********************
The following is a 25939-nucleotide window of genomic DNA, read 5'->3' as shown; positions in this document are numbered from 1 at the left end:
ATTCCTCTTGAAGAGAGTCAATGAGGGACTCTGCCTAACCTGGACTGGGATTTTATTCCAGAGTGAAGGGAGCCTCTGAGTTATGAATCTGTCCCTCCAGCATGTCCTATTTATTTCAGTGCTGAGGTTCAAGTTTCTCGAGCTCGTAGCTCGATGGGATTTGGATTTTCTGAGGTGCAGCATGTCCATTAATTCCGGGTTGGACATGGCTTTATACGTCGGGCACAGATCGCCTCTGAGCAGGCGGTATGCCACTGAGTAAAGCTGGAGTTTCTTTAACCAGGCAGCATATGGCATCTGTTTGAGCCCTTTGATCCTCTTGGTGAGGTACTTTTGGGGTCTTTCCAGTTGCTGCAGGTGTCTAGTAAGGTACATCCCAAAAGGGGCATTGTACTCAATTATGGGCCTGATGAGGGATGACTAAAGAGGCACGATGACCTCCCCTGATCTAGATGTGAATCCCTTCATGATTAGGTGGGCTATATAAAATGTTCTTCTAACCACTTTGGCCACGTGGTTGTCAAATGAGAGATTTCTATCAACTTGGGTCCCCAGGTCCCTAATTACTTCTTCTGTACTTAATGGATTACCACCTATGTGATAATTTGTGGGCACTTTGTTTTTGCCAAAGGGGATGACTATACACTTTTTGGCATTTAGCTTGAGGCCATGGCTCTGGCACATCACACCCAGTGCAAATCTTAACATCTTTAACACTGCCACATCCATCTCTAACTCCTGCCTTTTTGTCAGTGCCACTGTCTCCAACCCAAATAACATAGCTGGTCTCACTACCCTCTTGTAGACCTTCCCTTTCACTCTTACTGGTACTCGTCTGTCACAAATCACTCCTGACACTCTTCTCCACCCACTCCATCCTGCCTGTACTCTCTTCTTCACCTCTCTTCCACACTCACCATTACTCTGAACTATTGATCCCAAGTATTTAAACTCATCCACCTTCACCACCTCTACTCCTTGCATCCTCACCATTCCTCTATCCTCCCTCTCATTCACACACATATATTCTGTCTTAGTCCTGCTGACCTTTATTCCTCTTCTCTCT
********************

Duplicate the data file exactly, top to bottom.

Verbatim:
The following is a 25939-nucleotide window of genomic DNA, read 5'->3' as shown; positions in this document are numbered from 1 at the left end:
ATTCCTCTTGAAGAGAGTCAATGAGGGACTCTGCCTAACCTGGACTGGGATTTTATTCCAGAGTGAAGGGAGCCTCTGAGTTATGAATCTGTCCCTCCAGCATGTCCTATTTATTTCAGTGCTGAGGTTCAAGTTTCTCGAGCTCGTAGCTCGATGGGATTTGGATTTTCTGAGGTGCAGCATGTCCATTAATTCCGGGTTGGACATGGCTTTATACGTCGGGCACAGATCGCCTCTGAGCAGGCGGTATGCCACTGAGTAAAGCTGGAGTTTCTTTAACCAGGCAGCATATGGCATCTGTTTGAGCCCTTTGATCCTCTTGGTGAGGTACTTTTGGGGTCTTTCCAGTTGCTGCAGGTGTCTAGTAAGGTACATCCCAAAAGGGGCATTGTACTCAATTATGGGCCTGATGAGGGATGACTAAAGAGGCACGATGACCTCCCCTGATCTAGATGTGAATCCCTTCATGATTAGGTGGGCTATATAAAATGTTCTTCTAACCACTTTGGCCACGTGGTTGTCAAATGAGAGATTTCTATCAACTTGGGTCCCCAGGTCCCTAATTACTTCTTCTGTACTTAATGGATTACCACCTATGTGATAATTTGTGGGCACTTTGTTTTTGCCAAAGGGGATGACTATACACTTTTTGGCATTTAGCTTGAGGCCATGGCTCTGGCACATCACACCCAGTGCAAATCTTAACATCTTTAACACTGCCACATCCATCTCTAACTCCTGCCTTTTTGTCAGTGCCACTGTCTCCAACCCAAATAACATAGCTGGTCTCACTACCCTCTTGTAGACCTTCCCTTTCACTCTTACTGGTACTCGTCTGTCACAAATCACTCCTGACACTCTTCTCCACCCACTCCATCCTGCCTGTACTCTCTTCTTCACCTCTCTTCCACACTCACCATTACTCTGAACTATTGATCCCAAGTATTTAAACTCATCCACCTTCACCACCTCTACTCCTTGCATCCTCACCATTCCTCTATCCTCCCTCTCATTCACACACATATATTCTGTCTTAGTCCTGCTGACCTTTATTCCTCTTCTCTCT